When Should I Update My Estate Plan in New Jersey?

a good time to update an estate plan is when you have a new baby

Estate planning is a crucial process that offers a lot of value for New Jersey families. While it’s never fun to have to discuss what should happen in the worst of circumstances, having documents prepared such as wills, trusts, and power of attorney provides peace of mind in the event of accidents, illness, or death. As a law firm that deals with many estate planning questions, Matus Law Group is often asked if these documents will ever need to be updated, and how often. While many people think that you should update your estate plan every few years – like every three to five years – the answer really depends on certain events in the lives of you and your family.  Before you make any decisions about your estate plan in New Jersey, it is important to speak with an experienced NJ estate attorney.

To help figure out if you need to update your estate plan, we’ve put together a list of the most common reasons to do so:

1. Moving out of state

When you initially draft your estate planning documents, they are created under the laws of the state in which you live. Each state has different laws that apply when handling the affairs of an estate. If you ever decide to move to a new state, you’ll want to change any state-specific items by having these documents reviewed by an attorney licensed to practice in your new state. This is very important in keeping updated with the expected estate taxes your heirs will be responsible for.

The same should apply if the executor you name in a will also moves out of your state. If you believe that this individual is no longer the best suited to fill the role due to their location, you should consider having your will updated.

2. Marriage

Many people believe that once they get married, their spouse automatically becomes the heir of the estate should they pass away. This is not true and their claim to the estate will differ depending on which state you live in. In the case of New Jersey, spouses are entitled to one-third of your estate, with the remaining distributed to the other relatives in your family. But by using a will, you can specify the exact amount you’d like your spouse to receive, overriding the proportions set out by the state. So when you get married, whether it be your first marriage or one you have later in life, consider meeting with your estate planning attorney to establish what you’d like to leave for your spouse.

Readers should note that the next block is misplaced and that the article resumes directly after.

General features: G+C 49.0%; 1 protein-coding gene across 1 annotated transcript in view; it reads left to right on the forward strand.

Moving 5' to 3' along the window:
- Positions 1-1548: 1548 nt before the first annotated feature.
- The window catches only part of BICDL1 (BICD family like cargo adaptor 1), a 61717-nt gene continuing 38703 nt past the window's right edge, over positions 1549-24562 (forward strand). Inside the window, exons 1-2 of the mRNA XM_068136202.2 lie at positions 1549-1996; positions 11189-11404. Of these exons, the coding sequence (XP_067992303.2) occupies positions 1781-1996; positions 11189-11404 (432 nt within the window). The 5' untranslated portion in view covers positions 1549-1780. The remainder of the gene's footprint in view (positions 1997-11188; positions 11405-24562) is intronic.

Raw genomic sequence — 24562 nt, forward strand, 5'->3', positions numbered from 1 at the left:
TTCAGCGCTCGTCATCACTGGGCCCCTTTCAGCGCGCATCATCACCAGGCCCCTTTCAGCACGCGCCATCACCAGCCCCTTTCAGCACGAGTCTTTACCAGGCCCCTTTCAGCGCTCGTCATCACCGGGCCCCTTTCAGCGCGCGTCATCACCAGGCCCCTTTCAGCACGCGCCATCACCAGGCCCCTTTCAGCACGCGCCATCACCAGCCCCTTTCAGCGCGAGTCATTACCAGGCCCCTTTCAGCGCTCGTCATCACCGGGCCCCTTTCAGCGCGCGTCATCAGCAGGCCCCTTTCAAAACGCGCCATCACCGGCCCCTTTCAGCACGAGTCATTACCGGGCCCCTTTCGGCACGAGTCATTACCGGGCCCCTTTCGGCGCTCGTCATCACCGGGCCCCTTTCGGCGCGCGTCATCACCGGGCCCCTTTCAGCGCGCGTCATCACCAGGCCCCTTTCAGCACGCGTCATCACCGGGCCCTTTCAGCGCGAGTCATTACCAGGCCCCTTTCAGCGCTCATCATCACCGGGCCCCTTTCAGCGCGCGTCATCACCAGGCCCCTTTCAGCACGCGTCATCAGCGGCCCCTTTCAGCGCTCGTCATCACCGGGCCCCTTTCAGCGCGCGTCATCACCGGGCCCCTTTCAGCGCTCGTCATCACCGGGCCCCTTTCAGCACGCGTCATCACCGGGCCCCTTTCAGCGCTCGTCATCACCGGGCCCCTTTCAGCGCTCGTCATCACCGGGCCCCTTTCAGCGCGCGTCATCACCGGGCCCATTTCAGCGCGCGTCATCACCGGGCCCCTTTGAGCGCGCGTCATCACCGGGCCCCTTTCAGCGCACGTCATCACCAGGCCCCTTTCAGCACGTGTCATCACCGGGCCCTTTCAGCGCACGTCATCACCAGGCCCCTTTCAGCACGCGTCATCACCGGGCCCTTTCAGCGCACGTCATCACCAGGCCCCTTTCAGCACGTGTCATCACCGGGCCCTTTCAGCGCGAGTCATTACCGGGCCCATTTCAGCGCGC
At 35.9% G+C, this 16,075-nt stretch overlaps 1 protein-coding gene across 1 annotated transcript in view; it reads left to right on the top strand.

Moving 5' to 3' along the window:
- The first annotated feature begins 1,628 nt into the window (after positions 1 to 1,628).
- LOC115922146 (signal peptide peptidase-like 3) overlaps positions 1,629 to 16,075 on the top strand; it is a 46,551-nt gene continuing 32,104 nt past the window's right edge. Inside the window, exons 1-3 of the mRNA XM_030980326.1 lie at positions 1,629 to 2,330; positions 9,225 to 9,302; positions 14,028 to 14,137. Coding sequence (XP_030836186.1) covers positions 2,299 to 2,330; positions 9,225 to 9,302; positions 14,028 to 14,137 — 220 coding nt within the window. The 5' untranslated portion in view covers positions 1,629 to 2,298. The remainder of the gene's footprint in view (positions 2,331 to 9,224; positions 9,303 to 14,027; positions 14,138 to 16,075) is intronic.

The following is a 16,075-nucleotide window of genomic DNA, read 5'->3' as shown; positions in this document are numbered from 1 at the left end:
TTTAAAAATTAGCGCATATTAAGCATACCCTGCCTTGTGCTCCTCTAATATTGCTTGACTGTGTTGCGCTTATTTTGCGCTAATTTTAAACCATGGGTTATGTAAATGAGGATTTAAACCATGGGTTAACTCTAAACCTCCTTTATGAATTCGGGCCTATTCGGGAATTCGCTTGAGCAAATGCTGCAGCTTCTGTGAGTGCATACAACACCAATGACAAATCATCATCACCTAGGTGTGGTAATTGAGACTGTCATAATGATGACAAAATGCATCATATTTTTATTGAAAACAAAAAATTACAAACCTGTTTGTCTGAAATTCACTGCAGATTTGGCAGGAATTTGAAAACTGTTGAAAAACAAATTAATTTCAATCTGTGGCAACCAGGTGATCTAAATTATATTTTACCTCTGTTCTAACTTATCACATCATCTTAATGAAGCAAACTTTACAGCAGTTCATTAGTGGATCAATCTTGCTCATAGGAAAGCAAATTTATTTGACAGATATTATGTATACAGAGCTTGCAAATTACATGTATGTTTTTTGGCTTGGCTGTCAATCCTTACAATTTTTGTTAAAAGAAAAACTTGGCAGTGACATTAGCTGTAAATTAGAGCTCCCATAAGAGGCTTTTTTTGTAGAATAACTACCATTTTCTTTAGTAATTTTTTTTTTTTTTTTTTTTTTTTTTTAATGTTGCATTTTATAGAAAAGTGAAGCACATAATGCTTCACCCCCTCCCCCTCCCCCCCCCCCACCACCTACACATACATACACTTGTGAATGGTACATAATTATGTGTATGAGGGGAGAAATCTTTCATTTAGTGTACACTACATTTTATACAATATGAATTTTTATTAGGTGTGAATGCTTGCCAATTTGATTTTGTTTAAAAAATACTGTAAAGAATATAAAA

3. Having children

You should update your will very soon after having children. Within a will, you are able to name a guardian for your children in the event that neither you nor your spouse is able to care for them, such as in the case of death. Without having a guardian explicitly named in your will, the courts will assign one in the event of your death. Since the courts decide without much consideration to the aptitude of the individual or input from the children, it’s always best for you to pre-select one you are confident will be able to provide the best case for your family.

If you have children with multiple spouses, this can add an additional lawyer of complexity to your estate planning. At times, it can be a challenge to ensure all of your children (and grandchildren) are cared for if you ever pass away. Therefore, it is best to speak with a highly rated estate planning attorney before you update your estate planning documents to add beneficiaries or set up new trusts to set aside portions of your assets for all of your loved ones.

4. Death or divorce

Your spouse is likely to be included in some way on your estate planning documents. This can include, beneficiary designations, power of attorney, executor, and so forth. If you get a divorce or your spouse passes away, you need to review these documents with your estate planning attorney.

Work With Top New Jersey Estate Planning Attorneys at Matus Law Group

Your estate plan should not be a static set of documents that you keep in a vault and never look at. As you experience life changes, these documents will need to be reviewed as well so that they accurately reflect your current circumstances. For any legal advice regarding your estate plan, call (732) 281 0060 to schedule an appointment.

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Christine Matus

Christine Matus